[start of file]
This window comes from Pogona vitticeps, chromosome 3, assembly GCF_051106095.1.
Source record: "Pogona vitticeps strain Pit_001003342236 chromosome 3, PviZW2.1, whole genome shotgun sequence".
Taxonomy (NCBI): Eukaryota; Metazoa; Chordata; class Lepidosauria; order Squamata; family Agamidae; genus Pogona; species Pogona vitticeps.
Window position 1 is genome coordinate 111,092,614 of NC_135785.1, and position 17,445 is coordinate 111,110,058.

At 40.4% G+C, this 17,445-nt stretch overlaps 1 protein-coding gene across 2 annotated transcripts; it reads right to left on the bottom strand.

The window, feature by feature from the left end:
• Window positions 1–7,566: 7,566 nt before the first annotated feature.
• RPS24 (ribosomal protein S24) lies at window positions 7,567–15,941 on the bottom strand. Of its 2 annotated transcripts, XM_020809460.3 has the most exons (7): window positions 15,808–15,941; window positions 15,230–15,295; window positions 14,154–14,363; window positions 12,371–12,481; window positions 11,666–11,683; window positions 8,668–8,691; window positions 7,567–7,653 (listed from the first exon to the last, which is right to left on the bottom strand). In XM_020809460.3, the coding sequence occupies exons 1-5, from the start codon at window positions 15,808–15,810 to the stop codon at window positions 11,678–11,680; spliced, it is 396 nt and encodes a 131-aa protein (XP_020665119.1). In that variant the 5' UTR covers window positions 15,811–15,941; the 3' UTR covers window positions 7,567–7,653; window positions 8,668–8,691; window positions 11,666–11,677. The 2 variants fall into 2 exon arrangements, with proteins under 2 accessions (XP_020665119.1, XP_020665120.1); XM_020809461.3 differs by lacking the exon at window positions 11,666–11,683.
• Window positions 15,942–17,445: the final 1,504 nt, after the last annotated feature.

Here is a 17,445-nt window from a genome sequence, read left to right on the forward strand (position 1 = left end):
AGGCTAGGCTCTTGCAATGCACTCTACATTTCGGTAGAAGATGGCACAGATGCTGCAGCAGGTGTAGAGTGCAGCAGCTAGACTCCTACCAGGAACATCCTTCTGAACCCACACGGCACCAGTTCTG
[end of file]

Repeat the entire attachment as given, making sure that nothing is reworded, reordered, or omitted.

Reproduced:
This window comes from Pogona vitticeps, chromosome 3, assembly GCF_051106095.1.
Source record: "Pogona vitticeps strain Pit_001003342236 chromosome 3, PviZW2.1, whole genome shotgun sequence".
Taxonomy (NCBI): Eukaryota; Metazoa; Chordata; class Lepidosauria; order Squamata; family Agamidae; genus Pogona; species Pogona vitticeps.
Window position 1 is genome coordinate 111,092,614 of NC_135785.1, and position 17,445 is coordinate 111,110,058.

At 40.4% G+C, this 17,445-nt stretch overlaps 1 protein-coding gene across 2 annotated transcripts; it reads right to left on the bottom strand.

The window, feature by feature from the left end:
• Window positions 1–7,566: 7,566 nt before the first annotated feature.
• RPS24 (ribosomal protein S24) lies at window positions 7,567–15,941 on the bottom strand. Of its 2 annotated transcripts, XM_020809460.3 has the most exons (7): window positions 15,808–15,941; window positions 15,230–15,295; window positions 14,154–14,363; window positions 12,371–12,481; window positions 11,666–11,683; window positions 8,668–8,691; window positions 7,567–7,653 (listed from the first exon to the last, which is right to left on the bottom strand). In XM_020809460.3, the coding sequence occupies exons 1-5, from the start codon at window positions 15,808–15,810 to the stop codon at window positions 11,678–11,680; spliced, it is 396 nt and encodes a 131-aa protein (XP_020665119.1). In that variant the 5' UTR covers window positions 15,811–15,941; the 3' UTR covers window positions 7,567–7,653; window positions 8,668–8,691; window positions 11,666–11,677. The 2 variants fall into 2 exon arrangements, with proteins under 2 accessions (XP_020665119.1, XP_020665120.1); XM_020809461.3 differs by lacking the exon at window positions 11,666–11,683.
• Window positions 15,942–17,445: the final 1,504 nt, after the last annotated feature.

Here is a 17,445-nt window from a genome sequence, read left to right on the forward strand (position 1 = left end):
AGGCTAGGCTCTTGCAATGCACTCTACATTTCGGTAGAAGATGGCACAGATGCTGCAGCAGGTGTAGAGTGCAGCAGCTAGACTCCTACCAGGAACATCCTTCTGAACCCACACGGCACCAGTTCTG